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Whether or not a business is limited to a so-called ‘niche’ customer base, or able to market its goods and services to a broad spectrum of prospects, depends on a complex set of variables. Economics, politics, and social factors all play determining roles, and nothing in the free market system is ever static, or certain, or permanent.
That’s why it’s incredibly important for marketers to stay up to date, not just on the latest technological developments in marketing channels like the recent ‘mobile-geddon’ for example, but also on best practices for employing those channels as well as the potentially shifting tastes and preferences of target audiences.
Those who work in the marketing industry understand that direct marketing involves equal doses of art and science. So, in that spirit, we’ve compiled a slick little direct marketing cheat sheet that outlines some of the finer points of employing six of the most popular direct marketing channels.
According to the CMO council, the average American company sends out 1.47 million emails per month. But let’s not assume that figure means spam emails are a sound marketing practice. Unlike spam, proper email marketing reaches out to make contact with customers who have already communicated some type of potential interest in their company. Seventy percent of marketers polled report that email marketingyields a valuable ROI. That’s because good email marketers understand the finer points of the craft, like how using the recipient’s first name in the subject line improves click-through rates.
Did you know there are some people who believe we should mothball the U.S. Postal Service? The basic rationale behind that idea states that ‘snail mail’ is an antiquated method of communication that should no longer be funded by taxpayers. We could go on about this topic at length. But suffice it to say, that perspective is woefully misinformed, and not just from a social standpoint. As a marketing tool, postal mail allows variation in presentation—personal letters, pamphlets, etc. It is a physical piece of content that the consumer can touch, which creates a tactile connection that is more difficult to dismiss than email. By using databases of gathered information that is compiled into consumer mailing lists, direct marketers can target specific demographics to generate higher-quality business leads. In 2013, an average of 65% of consumers over age 15 made a purchase as a direct result of direct mail. This equates to approximately a 4.4% success or response rate.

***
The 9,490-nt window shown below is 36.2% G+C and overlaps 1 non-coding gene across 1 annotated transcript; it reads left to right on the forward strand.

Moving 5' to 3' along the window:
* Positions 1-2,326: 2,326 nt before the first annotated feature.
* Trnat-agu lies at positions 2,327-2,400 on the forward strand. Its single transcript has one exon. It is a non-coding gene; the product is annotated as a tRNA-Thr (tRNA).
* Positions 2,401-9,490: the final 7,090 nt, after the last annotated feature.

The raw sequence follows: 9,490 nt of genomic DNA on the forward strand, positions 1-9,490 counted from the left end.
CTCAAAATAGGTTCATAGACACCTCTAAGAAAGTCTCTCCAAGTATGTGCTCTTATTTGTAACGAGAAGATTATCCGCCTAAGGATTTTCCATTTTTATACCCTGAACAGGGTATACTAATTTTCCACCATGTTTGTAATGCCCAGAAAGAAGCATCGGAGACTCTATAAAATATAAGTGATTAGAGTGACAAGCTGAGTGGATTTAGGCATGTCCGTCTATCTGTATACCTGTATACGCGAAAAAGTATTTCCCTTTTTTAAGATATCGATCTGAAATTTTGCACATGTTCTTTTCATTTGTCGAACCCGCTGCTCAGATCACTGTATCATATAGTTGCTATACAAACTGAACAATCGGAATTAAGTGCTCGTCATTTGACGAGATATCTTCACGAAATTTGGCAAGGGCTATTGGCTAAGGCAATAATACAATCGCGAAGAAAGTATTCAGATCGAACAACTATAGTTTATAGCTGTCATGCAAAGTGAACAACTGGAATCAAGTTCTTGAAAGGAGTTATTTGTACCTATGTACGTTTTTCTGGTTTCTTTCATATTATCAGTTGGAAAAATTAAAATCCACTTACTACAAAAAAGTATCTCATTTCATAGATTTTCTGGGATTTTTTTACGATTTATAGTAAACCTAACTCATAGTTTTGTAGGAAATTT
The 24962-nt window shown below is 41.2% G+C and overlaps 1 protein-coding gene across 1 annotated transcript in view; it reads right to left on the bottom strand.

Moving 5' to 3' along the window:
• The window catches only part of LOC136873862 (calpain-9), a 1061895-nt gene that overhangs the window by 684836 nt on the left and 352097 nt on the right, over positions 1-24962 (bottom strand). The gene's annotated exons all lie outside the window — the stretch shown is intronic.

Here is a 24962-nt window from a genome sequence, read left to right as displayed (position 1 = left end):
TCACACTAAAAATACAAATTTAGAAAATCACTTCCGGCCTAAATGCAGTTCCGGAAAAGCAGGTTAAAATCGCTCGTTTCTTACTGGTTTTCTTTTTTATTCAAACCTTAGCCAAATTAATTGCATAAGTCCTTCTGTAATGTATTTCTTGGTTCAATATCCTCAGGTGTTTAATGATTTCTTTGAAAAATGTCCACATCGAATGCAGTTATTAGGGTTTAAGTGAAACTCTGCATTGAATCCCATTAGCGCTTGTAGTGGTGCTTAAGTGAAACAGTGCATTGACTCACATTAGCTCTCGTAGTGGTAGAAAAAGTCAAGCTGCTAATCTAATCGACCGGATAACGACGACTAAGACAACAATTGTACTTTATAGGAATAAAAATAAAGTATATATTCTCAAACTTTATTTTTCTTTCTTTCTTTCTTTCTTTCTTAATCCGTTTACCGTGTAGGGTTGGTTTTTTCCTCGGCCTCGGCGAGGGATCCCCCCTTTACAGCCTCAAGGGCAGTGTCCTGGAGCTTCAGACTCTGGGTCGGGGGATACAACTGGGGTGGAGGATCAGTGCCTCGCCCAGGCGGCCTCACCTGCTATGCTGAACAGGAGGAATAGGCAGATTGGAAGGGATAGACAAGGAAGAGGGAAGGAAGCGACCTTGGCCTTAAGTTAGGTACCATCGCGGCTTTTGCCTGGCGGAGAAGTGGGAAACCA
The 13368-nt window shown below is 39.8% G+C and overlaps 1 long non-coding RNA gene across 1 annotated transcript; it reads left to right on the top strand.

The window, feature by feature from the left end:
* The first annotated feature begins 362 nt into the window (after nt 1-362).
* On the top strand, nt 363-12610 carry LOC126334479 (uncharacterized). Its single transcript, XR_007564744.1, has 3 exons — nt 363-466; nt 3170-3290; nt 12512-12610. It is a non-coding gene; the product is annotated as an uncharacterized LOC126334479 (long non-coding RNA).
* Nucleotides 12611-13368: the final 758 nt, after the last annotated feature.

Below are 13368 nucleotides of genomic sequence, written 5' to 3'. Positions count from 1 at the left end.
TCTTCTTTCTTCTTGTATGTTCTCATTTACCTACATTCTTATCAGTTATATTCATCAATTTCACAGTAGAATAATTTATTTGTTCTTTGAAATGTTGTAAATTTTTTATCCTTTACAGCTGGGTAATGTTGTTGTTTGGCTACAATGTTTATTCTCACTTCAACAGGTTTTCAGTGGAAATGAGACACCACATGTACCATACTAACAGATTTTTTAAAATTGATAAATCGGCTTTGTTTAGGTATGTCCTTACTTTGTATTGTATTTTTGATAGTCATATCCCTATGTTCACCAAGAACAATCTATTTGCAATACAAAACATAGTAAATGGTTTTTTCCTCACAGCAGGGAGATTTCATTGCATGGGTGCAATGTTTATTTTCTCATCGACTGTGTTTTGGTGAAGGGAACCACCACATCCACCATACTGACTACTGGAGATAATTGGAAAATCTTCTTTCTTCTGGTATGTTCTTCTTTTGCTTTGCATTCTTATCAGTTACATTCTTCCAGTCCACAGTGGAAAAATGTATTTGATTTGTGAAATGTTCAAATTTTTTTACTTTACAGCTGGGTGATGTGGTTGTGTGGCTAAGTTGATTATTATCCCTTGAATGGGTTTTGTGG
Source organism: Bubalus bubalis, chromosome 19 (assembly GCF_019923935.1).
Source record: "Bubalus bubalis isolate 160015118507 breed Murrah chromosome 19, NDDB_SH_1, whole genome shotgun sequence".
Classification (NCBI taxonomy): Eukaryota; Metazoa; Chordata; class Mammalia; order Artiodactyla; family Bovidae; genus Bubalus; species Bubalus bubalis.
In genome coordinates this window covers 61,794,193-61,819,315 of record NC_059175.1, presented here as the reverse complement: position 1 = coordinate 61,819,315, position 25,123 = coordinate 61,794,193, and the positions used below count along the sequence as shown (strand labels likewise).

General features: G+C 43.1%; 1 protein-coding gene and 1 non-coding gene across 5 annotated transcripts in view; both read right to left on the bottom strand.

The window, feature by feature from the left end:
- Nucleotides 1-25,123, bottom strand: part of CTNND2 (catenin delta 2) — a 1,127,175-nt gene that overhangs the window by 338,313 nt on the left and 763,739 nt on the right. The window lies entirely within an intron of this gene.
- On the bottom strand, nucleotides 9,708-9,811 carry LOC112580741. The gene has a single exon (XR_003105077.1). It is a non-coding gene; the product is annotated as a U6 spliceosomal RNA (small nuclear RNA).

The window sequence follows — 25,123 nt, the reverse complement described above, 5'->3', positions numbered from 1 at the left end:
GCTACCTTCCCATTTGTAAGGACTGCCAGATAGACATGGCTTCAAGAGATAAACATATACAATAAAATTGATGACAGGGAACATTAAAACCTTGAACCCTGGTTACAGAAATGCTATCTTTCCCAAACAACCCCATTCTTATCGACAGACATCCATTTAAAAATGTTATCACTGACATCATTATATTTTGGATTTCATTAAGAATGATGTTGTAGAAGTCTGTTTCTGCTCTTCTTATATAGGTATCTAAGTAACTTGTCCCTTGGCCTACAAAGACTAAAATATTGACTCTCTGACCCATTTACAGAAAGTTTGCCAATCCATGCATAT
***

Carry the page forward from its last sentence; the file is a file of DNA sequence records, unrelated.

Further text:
Telemarketing has been stigmatized as a purely scam-driven marketing channel. However, telemarketing can be an effective way the expand businesses by selling to audiences well outside a business’s normal territory. The stigma of telemarketing might make it kind of a tough sell. And it must be done at very low overhead to be worthwhile. To make telemarketing a successful endeavor it’s important to start with clear objectives. The caller should know what the desired end-result of each call is before picking up the receiver. Also, outsourcing call centers instead of keeping everything in house can save both money and time in the long run.
Mobile Text (SMS) Marketing
Each day millennials touch their smartphones an average of 43 times. That number seems a bit conservative. Nevertheless, the explosion of smart mobile devices has made SMS marketing—marketing text messages sent to people’s smartphones—the shiny new toy of the marketing world. Delivery is fast, easy, direct, and feels personal even if the message doesn’t address each recipient by name. What’s not to like? To really dial in an SMS marketing campaign, it’s important to remember to ask customers to opt in. Messages received from unknown numbers can feel very invasive. Also, pay attention to timing, especially as it pertains to target audience. When targeting sports enthusiasts, for example, avoid messages during big games, but consider sending relevant texts during halftime.
Social Media Marketing
Last year’s shiny new toy, and still a heavyweight contender among direct marketing tools, social media marketing is a really effective channel for increasing brand exposure. In the U.S. 34 percent of customers report that they only use social media to follow favorite brands and retailers. Social media channels encourage ongoing interactions and dialogues between companies and their consumers, building stronger relationships. But what really draws the art and science aspects of direct marketing together in social media is the fact that several social media platforms have tools that can be used to analyze customer engagement.
Direct sales grants the opportunity for businesses to build personal relationships with customers. Data-driven marketingenables salespeople to learn more about their audience, and create a relationship with customers to make interactions feel more meaningful and generate a feeling of loyalty. Although some marketers in the direct selling space report significant sales numbers from their methods, many customers approach the idea of direct selling with a certain trepidation. The main reason is because, if not done carefully, direct selling can erode the line between personal relationships, and transactional relationships. People find that creepy. To avoid any negative labeling, make sure that sales representatives are explicitly instructed to use standardized marketing vocabulary and presentation, in order to reinforce marketing messages with customers. Use care when encouraging direct sales consultants to sell to their friends and family. While this approach can reach new customers who may not shop at retail stores that carry a certain product, some people are put off by this approach.